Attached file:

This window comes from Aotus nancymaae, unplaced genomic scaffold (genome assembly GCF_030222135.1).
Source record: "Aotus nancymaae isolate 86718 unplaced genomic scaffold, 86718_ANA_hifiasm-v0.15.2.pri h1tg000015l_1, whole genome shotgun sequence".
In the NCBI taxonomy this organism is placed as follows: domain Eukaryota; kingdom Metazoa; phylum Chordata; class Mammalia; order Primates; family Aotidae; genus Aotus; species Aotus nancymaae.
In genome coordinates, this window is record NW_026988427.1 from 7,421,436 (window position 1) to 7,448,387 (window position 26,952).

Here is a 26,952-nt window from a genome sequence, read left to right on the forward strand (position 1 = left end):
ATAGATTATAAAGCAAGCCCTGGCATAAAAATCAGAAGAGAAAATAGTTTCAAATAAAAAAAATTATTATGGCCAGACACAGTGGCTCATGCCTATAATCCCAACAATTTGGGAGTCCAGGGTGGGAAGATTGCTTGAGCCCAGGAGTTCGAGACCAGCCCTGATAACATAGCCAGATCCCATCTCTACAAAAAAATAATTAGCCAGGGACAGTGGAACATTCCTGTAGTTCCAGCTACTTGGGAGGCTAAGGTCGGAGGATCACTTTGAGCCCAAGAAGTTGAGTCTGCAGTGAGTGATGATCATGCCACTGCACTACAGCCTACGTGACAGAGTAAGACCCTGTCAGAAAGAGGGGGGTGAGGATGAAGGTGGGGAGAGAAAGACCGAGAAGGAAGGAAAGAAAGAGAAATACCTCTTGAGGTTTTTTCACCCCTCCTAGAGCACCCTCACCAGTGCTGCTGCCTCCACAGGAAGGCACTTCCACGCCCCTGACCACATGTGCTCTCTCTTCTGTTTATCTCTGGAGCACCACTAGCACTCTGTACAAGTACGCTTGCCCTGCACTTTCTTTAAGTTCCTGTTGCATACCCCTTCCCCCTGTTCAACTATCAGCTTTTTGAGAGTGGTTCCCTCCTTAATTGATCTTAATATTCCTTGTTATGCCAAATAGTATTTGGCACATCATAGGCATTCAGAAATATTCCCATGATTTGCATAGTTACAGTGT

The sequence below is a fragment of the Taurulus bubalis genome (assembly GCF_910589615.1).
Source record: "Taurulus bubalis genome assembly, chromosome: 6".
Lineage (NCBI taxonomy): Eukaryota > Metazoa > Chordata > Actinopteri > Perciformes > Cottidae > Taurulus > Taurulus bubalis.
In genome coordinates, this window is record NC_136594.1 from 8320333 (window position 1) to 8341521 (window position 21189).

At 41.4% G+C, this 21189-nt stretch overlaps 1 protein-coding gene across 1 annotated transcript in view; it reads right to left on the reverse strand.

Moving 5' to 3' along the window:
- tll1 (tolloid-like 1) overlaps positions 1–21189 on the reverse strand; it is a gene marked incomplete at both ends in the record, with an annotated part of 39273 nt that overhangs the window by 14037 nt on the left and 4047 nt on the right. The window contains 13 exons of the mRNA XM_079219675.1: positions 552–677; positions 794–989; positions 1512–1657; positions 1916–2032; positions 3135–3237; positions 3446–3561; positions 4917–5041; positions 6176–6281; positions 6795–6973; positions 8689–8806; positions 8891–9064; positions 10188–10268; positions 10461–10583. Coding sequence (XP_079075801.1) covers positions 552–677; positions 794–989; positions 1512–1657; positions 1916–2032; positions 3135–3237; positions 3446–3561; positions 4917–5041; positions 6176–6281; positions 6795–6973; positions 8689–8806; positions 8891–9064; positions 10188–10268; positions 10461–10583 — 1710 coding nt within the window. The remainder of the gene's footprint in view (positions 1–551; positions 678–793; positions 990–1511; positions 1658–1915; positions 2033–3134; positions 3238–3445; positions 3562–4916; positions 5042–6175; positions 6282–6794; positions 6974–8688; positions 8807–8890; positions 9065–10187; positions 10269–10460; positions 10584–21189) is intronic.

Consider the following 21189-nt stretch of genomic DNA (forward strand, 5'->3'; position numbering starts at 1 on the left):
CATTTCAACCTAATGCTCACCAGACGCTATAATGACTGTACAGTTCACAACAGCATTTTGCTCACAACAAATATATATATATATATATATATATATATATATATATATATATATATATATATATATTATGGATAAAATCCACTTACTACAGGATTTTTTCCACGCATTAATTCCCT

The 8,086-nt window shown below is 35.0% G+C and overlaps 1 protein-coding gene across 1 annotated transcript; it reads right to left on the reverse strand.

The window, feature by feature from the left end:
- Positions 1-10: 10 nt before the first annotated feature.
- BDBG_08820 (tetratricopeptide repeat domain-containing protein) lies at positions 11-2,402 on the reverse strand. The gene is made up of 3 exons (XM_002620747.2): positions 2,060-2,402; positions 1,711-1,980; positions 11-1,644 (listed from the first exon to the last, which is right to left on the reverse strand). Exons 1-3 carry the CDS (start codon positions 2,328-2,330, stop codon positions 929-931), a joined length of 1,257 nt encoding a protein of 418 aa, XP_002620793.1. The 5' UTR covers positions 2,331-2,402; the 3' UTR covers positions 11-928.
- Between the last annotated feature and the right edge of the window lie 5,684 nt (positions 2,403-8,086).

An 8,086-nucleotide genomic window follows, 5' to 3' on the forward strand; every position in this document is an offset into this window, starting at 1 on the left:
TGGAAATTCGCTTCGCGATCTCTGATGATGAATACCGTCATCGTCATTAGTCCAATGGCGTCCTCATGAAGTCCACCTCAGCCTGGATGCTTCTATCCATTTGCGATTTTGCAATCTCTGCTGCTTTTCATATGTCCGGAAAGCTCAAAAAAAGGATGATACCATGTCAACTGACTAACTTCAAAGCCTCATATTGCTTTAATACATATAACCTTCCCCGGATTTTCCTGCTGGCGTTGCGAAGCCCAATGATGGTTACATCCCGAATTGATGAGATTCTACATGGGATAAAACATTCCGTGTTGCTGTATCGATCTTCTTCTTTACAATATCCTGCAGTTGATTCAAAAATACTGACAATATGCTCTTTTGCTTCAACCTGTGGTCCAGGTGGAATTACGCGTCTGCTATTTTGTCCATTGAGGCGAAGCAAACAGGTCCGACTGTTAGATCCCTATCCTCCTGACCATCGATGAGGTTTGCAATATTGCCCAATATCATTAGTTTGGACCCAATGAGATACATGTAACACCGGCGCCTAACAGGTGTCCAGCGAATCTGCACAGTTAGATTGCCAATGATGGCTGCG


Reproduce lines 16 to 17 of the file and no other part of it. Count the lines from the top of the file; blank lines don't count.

The 8,086-nt window shown below is 35.0% G+C and overlaps 1 protein-coding gene across 1 annotated transcript; it reads right to left on the reverse strand.

The window, feature by feature from the left end: